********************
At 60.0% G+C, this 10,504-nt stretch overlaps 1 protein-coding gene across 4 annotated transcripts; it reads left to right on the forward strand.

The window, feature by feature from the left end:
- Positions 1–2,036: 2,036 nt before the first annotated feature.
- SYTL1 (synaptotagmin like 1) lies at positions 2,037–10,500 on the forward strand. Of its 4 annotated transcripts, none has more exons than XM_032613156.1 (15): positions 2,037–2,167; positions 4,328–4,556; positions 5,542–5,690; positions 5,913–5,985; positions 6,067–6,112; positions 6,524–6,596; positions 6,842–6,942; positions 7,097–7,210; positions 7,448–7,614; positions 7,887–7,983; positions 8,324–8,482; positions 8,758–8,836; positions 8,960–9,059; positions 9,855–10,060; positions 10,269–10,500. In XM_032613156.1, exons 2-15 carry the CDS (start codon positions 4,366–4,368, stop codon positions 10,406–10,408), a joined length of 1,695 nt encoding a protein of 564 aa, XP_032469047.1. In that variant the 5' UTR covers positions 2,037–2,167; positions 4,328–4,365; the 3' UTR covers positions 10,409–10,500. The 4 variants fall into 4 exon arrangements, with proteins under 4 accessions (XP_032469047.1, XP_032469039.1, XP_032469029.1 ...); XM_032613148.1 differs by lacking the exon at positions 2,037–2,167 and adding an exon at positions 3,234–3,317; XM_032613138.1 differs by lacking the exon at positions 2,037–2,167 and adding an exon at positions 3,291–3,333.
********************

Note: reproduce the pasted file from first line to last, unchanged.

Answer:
At 60.0% G+C, this 10,504-nt stretch overlaps 1 protein-coding gene across 4 annotated transcripts; it reads left to right on the forward strand.

The window, feature by feature from the left end:
- Positions 1–2,036: 2,036 nt before the first annotated feature.
- SYTL1 (synaptotagmin like 1) lies at positions 2,037–10,500 on the forward strand. Of its 4 annotated transcripts, none has more exons than XM_032613156.1 (15): positions 2,037–2,167; positions 4,328–4,556; positions 5,542–5,690; positions 5,913–5,985; positions 6,067–6,112; positions 6,524–6,596; positions 6,842–6,942; positions 7,097–7,210; positions 7,448–7,614; positions 7,887–7,983; positions 8,324–8,482; positions 8,758–8,836; positions 8,960–9,059; positions 9,855–10,060; positions 10,269–10,500. In XM_032613156.1, exons 2-15 carry the CDS (start codon positions 4,366–4,368, stop codon positions 10,406–10,408), a joined length of 1,695 nt encoding a protein of 564 aa, XP_032469047.1. In that variant the 5' UTR covers positions 2,037–2,167; positions 4,328–4,365; the 3' UTR covers positions 10,409–10,500. The 4 variants fall into 4 exon arrangements, with proteins under 4 accessions (XP_032469047.1, XP_032469039.1, XP_032469029.1 ...); XM_032613148.1 differs by lacking the exon at positions 2,037–2,167 and adding an exon at positions 3,234–3,317; XM_032613138.1 differs by lacking the exon at positions 2,037–2,167 and adding an exon at positions 3,291–3,333.